Christian Bale played the serial-killing, style-obsessed character in a 2000 movie.
The Hayes had sold about 150 tickets when what was described as a "licensing glitch" became apparent last November.
Producer Bradley Barrack's company, BB-Arts, had a verbal agreement to licence the show with its writers – Roberto Aguirre-Sacasa, who wrote the book, and Tony Award winner Duncan Sheik, who wrote the music and lyrics.
But when publisher Samuel French took over as licensee, that agreement was superseded.
Both Barrack and Hayes' chairwoman Lisa Campbell were confident the issue would be resolved quickly.
But Barrack, who is also assistant company manager on The Book Of Mormon, has been unable to lock down the rights in time.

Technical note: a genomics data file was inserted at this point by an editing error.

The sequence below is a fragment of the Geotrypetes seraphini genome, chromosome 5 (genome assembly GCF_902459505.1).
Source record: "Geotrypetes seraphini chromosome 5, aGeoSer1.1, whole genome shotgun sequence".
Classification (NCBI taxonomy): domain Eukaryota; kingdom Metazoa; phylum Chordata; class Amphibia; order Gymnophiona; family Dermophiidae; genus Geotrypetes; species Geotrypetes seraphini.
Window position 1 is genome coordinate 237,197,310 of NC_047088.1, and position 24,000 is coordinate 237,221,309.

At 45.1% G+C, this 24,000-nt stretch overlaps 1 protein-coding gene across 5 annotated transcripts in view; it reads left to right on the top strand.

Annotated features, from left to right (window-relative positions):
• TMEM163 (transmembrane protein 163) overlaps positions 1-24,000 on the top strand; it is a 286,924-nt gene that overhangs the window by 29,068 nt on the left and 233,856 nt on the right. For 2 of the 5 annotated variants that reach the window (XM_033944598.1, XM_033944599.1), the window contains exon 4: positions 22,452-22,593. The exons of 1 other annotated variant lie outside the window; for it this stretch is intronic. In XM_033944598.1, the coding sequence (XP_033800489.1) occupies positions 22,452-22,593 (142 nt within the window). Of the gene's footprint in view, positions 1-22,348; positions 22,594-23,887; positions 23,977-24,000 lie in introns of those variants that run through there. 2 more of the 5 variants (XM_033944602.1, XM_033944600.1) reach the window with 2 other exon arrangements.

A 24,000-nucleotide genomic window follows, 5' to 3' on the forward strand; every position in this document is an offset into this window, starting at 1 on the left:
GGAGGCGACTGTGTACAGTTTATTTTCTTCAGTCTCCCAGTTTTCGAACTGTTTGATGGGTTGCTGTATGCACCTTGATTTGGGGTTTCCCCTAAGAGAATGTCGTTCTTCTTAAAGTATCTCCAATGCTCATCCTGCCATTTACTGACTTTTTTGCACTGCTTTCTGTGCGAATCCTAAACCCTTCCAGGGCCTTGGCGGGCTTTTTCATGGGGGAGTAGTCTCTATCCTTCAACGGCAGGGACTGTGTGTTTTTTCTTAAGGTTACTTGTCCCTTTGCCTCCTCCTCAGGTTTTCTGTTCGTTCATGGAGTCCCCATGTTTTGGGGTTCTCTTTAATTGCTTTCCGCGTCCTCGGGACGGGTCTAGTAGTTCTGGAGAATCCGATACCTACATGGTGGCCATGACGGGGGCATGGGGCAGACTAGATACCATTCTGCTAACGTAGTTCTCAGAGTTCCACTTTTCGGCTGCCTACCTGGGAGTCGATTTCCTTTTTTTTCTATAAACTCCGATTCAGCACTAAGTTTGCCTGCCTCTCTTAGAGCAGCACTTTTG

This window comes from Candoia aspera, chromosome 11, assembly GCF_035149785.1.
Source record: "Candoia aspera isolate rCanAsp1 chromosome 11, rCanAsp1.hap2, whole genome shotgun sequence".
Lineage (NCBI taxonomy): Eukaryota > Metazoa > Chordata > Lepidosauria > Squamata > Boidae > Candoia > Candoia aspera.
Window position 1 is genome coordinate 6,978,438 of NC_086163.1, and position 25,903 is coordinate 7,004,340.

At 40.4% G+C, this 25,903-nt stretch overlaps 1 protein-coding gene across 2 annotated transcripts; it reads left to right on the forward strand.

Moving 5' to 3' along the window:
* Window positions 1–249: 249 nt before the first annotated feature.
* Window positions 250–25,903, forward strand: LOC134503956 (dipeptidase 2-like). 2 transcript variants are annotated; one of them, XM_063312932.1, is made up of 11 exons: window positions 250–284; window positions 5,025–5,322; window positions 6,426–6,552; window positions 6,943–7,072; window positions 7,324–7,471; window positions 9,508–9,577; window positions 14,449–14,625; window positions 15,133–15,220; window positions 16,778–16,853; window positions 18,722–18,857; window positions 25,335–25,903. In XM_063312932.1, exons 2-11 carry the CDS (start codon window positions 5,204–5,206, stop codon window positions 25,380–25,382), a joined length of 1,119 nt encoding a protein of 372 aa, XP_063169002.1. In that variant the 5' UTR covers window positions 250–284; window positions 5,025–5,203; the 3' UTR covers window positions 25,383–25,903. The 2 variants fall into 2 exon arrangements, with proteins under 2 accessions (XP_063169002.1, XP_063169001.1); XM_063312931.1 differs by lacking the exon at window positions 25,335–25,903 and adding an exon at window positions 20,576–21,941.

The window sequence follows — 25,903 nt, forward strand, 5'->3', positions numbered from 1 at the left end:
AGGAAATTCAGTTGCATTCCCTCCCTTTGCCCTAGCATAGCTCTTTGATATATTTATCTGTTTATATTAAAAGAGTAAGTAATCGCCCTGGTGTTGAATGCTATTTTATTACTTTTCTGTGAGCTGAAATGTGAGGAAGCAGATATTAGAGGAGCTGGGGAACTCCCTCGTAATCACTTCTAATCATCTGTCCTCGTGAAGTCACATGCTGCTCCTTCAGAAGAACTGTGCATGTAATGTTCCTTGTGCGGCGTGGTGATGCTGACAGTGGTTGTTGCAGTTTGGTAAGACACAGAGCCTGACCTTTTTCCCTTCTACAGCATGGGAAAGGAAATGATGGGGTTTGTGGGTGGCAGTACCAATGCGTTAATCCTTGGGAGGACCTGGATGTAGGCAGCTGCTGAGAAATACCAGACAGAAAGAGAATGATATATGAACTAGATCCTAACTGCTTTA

"I'm very disappointed," he said. "We were trying to get in early with it before anyone else had done it. I think I jumped the gun trying to get in there too quickly."
Barrack hopes further negotiations will allow the musical to run at the Hayes next year.
"It was going to be a pretty unique style of show for Australia to see," he said. "It's a very dark piece."
While actors had been discussed, the musical had yet to be cast when ticket sales were suspended.
The Hayes' general manager, Victoria Wildie, has advised ticket buyers they can either transfer to Cry-Baby with a free program or get a refund.
"We are very sorry that this turn of events has come about and for the time that it has taken to reach this decision," she wrote. "We have been holding out hope that the licensing issues would be resolved within a timeframe that would allow the production of American Psycho to go ahead as planned but it was felt that the time had come to make a decision to withdraw rather than keep the season in limbo any longer."
Cry-Baby will have the same creative team as American Psycho, headed by director Alex Berlage. Centring on a teenage rebel in 1950s Baltimore, it starts its run on July 20.
Garry Maddox is a Senior Writer for The Sydney Morning Herald.
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